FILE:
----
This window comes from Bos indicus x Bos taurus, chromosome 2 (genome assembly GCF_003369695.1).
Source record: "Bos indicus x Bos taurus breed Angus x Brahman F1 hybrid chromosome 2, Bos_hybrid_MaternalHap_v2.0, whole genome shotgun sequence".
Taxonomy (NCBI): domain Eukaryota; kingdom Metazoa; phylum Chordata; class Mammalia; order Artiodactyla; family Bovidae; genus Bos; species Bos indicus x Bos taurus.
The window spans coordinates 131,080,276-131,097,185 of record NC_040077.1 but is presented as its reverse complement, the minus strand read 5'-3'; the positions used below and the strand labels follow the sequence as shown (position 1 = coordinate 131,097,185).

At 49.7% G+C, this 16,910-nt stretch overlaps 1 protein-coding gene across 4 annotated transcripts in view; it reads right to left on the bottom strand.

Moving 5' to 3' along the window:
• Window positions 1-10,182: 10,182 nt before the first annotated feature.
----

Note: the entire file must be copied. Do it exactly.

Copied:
This window comes from Bos indicus x Bos taurus, chromosome 2 (genome assembly GCF_003369695.1).
Source record: "Bos indicus x Bos taurus breed Angus x Brahman F1 hybrid chromosome 2, Bos_hybrid_MaternalHap_v2.0, whole genome shotgun sequence".
Taxonomy (NCBI): domain Eukaryota; kingdom Metazoa; phylum Chordata; class Mammalia; order Artiodactyla; family Bovidae; genus Bos; species Bos indicus x Bos taurus.
The window spans coordinates 131,080,276-131,097,185 of record NC_040077.1 but is presented as its reverse complement, the minus strand read 5'-3'; the positions used below and the strand labels follow the sequence as shown (position 1 = coordinate 131,097,185).

At 49.7% G+C, this 16,910-nt stretch overlaps 1 protein-coding gene across 4 annotated transcripts in view; it reads right to left on the bottom strand.

Moving 5' to 3' along the window:
• Window positions 1-10,182: 10,182 nt before the first annotated feature.